Why it’s Hard to Say Sorry and Mean it?

In a recent guest essay in the New York Times, Elizabeth Spiers taps into a subject we at Orwell Grey know a lot about by asking “why is it so hard to say sorry convincingly and mean it?” While she offers some good counsel on what an effective apology looks like, she spends her time chastising her subjects for their apologies rather than trying to answer her own question.

The answer she spends no time seeking is that it’s hard to genuinely apologize when you don’t believe you have done anything wrong.

People, generally, are predisposed to keeping themselves safe and angst-free. Psychologically, apologies are uncomfortable because they require an admission of error or wrongdoing. Apologies are hard to offer in the best of times.

What’s more, cancel culture has made the offering of a genuine apology more complex and even dangerous. I wrote about apologies in The Cancel Culture Curse.

On the one hand, our society’s tendency toward outrage means we generally apply disproportionate pressure against those with whom we disagree. We don’t allow people to have a different opinion or take an action we might not choose. If we wouldn’t do it, but they do, they should be damned. No latitude or leniency is offered.

To save face, careers, sponsorships, or friends, objects of cancel culture often do what’s necessary to make it all go away: apologize. To no surprise, their apologies, which they certainly would not be offering but for being forced to do so, are delivered with far less sincerity than Ms. Spiers would prefer.

Key elements in all cancel culture attacks are moral absolutism and a sense of certitude. Those engaging in cancel culture are confident they have all the information they need to render a judgment.

Ms. Spiers approaches her subjects in this essay with the same moral absolutism and certitude. She exhibits no humility when she criticizes those about whom she writes. She is right. They are wrong, and they should apologize.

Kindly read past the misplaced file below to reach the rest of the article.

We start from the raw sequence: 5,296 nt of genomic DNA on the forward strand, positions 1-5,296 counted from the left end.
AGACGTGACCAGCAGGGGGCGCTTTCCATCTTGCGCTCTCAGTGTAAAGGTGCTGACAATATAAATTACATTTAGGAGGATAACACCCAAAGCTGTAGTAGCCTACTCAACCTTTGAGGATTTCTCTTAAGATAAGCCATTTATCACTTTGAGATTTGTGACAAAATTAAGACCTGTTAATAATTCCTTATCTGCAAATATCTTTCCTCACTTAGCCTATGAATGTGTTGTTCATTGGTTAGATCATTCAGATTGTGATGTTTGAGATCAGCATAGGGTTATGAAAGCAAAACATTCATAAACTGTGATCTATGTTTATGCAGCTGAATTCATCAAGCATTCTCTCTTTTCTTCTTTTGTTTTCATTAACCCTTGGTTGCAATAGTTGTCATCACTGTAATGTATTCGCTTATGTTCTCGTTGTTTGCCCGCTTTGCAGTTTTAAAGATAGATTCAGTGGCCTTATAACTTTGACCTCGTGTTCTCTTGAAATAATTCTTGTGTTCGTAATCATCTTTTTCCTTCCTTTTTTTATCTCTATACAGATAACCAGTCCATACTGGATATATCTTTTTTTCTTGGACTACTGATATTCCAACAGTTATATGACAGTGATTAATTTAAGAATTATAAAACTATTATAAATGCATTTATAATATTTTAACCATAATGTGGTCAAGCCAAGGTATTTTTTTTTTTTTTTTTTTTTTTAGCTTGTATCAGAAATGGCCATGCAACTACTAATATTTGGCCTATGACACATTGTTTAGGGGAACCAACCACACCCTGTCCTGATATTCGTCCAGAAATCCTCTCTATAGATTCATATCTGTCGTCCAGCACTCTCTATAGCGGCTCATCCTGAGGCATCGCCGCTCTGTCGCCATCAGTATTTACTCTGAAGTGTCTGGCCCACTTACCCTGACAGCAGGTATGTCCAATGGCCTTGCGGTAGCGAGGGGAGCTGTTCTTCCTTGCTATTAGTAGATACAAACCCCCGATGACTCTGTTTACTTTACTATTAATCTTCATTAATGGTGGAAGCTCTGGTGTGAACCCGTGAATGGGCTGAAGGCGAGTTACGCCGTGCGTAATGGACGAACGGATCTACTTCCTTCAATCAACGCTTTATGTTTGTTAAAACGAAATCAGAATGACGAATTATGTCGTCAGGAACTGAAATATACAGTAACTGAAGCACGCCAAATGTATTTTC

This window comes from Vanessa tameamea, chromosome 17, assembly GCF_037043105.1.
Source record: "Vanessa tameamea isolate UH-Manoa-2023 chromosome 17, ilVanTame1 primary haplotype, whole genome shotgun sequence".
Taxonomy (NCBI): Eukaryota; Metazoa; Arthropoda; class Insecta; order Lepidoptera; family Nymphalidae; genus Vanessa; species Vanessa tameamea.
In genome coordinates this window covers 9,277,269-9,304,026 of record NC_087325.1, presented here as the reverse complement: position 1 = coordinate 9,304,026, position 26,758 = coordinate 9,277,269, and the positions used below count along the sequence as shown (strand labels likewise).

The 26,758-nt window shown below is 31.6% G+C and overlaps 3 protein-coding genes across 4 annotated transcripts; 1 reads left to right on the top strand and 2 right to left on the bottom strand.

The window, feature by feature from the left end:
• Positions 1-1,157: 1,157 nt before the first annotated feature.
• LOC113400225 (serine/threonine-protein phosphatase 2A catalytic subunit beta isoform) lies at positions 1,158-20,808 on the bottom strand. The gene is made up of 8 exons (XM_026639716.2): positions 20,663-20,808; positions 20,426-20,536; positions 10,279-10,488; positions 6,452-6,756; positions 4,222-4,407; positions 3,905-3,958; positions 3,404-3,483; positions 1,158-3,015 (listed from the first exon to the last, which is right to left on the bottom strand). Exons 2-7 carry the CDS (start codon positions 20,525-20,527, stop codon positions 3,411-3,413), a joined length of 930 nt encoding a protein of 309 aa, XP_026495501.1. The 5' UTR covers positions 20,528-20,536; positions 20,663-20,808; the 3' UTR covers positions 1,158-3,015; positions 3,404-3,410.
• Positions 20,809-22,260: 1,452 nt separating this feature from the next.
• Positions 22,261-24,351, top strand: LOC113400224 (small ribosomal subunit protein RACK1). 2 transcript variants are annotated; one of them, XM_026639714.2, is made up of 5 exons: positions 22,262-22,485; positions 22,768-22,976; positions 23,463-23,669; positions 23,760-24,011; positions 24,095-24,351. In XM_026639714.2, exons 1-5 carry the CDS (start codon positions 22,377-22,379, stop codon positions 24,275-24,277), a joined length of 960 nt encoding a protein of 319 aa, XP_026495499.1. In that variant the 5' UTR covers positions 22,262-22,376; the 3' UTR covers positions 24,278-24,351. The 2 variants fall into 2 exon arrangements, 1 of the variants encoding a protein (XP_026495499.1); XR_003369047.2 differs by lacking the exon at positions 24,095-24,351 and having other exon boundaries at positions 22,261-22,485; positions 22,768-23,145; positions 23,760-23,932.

For example, Ms. Spiers criticizes Drew Barrymore for the apology she offered in response to accusations that she was turning her back on the writers’ strike by allowing The Drew Barrymore Show to air. The situation is complex and requires nuance and humility.

Barrymore originally made the case that she had grippers, lighting engineers, sound engineers, and other essential personnel for whom her show was responsible. That was a noble and reasonable position for Ms. Barrymore to take.

Ms. Barrymore’s guilt lies not in her apology but in that she apologized at all. She offered a discombobulated apology because she was pressured into backtracking from her original position. Barrymore likely felt extreme pressure to disfavor her working staff and favor the non-working writers.

Ms. Spiers’ critique seemingly ignores this conflict entirely. A more nuanced and humble inquiry would have considered Barrymore’s responsibility to protect her working employees. Wouldn’t this perspective change how one views Ms. Barrymore’s apology and warrant a more sympathetic response to her delivery?

Not for Ms. Spiers who wonders, “So, why couldn’t she offer a better apology?”

In other cases, she assumes people are guilty with no proof and then criticizes them for not apologizing for the infraction she assumes they are guilty of. Take Russell Brand, for instance, about whom she writes, “When four women accused the charismatic provocateur Russell Brand of sexual assault, he denied any fault and claimed to be the victim of a coordinated media attack.” Well, yes, that’s what you do when you are refuting allegations.

If Mr. Brand is found guilty, he should then issue a resolute and sincere apology, replete with all the features Ms. Spiers suggests: acknowledge the harm done, focus on the object of your harm not yourself, vow never to commit the transgression again, and seek to repair what has been done.

However, if you do not believe you have committed a wrong, then it’s your expected right to defend yourself and prove your innocence. This often precludes apologizing. In Brand’s case, no one knows the full set of facts. So, no one should claim to know that he’s innocent or guilty of the allegations

Ms. Spiers raises a good question, “why is it so hard to say sorry convincingly and mean it.” Unfortunately, she spends no time seeking to understand why those she criticizes fail to offer an apology that meets her approval.

She exemplifies a key element of cancel culture, which is to approach a situation with certitude rather than curiosity and humility. Instead of certitude, start with the assumption that you do not have all the information to render a judgement, and promise to adhere to Stephen Covey’s Habit #5: Seek to understand before being understood.

For anyone in a position of being pressured to apologize publicly, keep in mind these eight rules:

1. Apologize only when you know you have committed a wrong
2. Never apologize unless you mean it
3. Know exactly why you are apologizing
4. Identify to whom you are apologizing
5. Offer a genuine apology
6. Do not make the apology about yourself
7. Vow never to transgress again in the same way
8. Work to repair the relationship

If you would like to learn more about Orwell Grey Strategic Communications, please drop us a line.

Leave a Reply

This site uses Akismet to reduce spam. Learn how your comment data is processed.